One of the profound disappointments over the cancellation of this year’s Geneva motor show is not getting to enjoy the sights and sounds of the exhibition’s less conventional inhabitants: the high-end tuning firms.
Chief among these is almost always Mansory, whose reputation for shock and awe is virtually unsurpassed. And while Geneva would have treated us to an entire show stand, complete with maybe five or six modified luxury cars, we can at least take a closer look at the brand’s most recent project: a Bentley Continental GT V8 Cabriolet.
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True to form, Mansory has taken one of the more desirable vehicles on the roads and made it… well, different, certainly. Like all its projects the car is a complete vehicle conversion, rather than a cherry-picked assortment of parts, and to Mansory’s credit, its craftsmanship always seems to be of a high level despite the often complex shapes.
Central to this particular conversion is a coat of matt black paintwork (what else?), offset both by a multitude of carbonfibre components - the bonnet, plus elements on the bumpers, side skirts and rear diffuser are all fashioned from Mansory’s favourite substance, produced in-house - and by “chrome oxite green” detailing along the bodywork’s character lines.
Further chrome oxite green highlights can be found around the rim of the 10x22in and 12x22in front and rear alloy wheels, as well as on the calipers for the brakes, the front and rear Mansory logos, and on the structural elements under the bonnet.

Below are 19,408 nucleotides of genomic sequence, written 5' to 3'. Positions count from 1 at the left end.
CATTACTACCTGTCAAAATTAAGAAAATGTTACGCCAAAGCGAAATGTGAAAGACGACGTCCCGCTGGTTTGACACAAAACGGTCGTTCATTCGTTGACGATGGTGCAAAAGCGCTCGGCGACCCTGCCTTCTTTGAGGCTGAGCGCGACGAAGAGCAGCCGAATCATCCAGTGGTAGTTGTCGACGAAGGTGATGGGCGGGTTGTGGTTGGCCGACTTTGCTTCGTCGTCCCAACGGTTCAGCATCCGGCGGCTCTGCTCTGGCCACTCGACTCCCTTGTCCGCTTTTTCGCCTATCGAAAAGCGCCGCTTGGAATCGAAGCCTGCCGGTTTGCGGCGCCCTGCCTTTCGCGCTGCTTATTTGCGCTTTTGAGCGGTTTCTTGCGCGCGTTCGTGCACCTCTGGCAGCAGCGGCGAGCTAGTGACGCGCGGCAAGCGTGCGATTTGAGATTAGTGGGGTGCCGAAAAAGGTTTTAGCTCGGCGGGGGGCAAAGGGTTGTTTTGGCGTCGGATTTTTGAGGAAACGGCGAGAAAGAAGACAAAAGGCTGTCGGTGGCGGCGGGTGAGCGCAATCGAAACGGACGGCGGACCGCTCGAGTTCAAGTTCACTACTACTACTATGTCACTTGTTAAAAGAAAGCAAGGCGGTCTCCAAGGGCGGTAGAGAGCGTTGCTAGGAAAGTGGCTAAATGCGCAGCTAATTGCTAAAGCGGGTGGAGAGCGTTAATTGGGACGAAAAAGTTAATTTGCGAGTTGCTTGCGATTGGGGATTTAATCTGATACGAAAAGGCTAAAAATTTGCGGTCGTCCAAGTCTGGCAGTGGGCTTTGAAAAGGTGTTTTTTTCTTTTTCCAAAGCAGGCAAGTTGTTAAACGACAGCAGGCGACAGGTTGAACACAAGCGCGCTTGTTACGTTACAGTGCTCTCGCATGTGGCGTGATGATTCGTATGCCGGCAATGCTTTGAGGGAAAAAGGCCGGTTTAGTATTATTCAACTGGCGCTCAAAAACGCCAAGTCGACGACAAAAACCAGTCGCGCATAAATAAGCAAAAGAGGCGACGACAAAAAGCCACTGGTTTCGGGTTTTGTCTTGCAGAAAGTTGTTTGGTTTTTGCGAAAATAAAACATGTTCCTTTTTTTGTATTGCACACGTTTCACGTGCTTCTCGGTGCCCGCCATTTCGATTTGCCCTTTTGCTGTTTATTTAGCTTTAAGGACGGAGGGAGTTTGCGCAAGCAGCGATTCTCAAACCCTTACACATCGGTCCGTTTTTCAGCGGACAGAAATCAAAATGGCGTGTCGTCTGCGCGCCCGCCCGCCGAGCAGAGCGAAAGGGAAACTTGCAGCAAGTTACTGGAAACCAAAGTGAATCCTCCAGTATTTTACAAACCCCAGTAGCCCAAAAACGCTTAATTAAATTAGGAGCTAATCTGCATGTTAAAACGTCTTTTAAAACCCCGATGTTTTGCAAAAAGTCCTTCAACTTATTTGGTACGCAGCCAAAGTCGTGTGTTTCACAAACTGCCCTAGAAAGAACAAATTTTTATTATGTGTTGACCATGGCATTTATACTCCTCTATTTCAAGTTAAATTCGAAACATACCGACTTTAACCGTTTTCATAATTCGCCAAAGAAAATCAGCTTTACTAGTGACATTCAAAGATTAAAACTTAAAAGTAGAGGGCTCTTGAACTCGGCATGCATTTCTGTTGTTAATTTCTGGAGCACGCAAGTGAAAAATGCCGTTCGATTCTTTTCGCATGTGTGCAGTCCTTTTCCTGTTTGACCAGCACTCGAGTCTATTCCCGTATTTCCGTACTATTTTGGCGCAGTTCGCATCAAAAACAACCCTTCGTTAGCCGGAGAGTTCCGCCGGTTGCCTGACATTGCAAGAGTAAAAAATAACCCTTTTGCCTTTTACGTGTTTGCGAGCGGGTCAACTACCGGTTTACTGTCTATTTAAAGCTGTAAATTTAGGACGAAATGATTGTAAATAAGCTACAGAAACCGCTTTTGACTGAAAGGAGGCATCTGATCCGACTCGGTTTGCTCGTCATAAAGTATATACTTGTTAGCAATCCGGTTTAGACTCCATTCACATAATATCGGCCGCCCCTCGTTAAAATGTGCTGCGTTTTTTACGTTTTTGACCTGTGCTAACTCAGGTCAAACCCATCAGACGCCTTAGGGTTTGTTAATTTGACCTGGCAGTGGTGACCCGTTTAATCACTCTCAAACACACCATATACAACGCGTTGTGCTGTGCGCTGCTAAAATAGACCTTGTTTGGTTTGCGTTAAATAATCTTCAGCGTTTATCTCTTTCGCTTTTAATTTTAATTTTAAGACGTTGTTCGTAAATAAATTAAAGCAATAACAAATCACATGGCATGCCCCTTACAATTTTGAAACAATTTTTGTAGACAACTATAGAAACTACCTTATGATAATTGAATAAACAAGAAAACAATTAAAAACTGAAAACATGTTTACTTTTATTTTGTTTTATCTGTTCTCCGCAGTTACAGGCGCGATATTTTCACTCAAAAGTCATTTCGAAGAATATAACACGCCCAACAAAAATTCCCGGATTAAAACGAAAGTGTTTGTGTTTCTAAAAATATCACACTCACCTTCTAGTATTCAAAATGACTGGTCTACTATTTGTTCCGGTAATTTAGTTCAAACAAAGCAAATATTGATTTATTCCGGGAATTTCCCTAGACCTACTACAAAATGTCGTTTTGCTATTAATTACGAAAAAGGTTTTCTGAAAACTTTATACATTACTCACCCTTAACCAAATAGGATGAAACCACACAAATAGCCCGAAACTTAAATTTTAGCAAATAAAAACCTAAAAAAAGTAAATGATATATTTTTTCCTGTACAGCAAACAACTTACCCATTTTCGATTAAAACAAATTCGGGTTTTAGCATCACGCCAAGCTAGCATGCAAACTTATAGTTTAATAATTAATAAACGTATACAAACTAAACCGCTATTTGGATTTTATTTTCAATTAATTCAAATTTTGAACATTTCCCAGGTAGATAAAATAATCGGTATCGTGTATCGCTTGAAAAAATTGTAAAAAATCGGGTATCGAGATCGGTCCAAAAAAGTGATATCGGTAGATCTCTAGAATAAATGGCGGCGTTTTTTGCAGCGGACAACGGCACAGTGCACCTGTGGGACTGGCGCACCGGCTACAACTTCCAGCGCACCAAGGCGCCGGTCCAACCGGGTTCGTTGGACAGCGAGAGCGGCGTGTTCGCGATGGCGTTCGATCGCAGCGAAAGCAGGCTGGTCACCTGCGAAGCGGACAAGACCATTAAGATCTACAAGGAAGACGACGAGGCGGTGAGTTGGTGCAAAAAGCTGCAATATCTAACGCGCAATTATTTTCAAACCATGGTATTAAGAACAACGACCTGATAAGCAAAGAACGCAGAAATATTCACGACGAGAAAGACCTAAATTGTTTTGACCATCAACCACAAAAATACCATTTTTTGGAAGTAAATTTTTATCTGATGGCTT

While we’re under here, Mansory has breathed upon the twin-turbo V8, extending its output to 631bhp from 542bhp (and eclipsing the W12’s 626bhp), with 656lb ft of torque, up from 568lb ft and only just shy of the W12’s 664lb ft. Mansory claims a 0-62mph time of 3.8sec. A high-flow exhaust system completes the mechanical transformations.
If you thought by now you’d escaped the flashes of chrome oxite green, then you let your guard down too soon. The entire cabin is drizzled in it, head to toe, on virtually every surface you’d expect to find leather. Again, the finish looks (as far as we can see from the images, rather than inspecting in person) nicely done, even if the reprofiled steering wheel now looks a bit wonky. Carbonfibre once again makes an appearance, this time in a unique, leaf-like weave on the dashboard panels.
While not perhaps the first choice of many evo readers, we can at least appreciate that we live in a world where people are free to express their imagination like this. And maybe, if the Geneva show returns next year post-epidemic, we’ll get to see something even wilder from the minds of those at Mansory...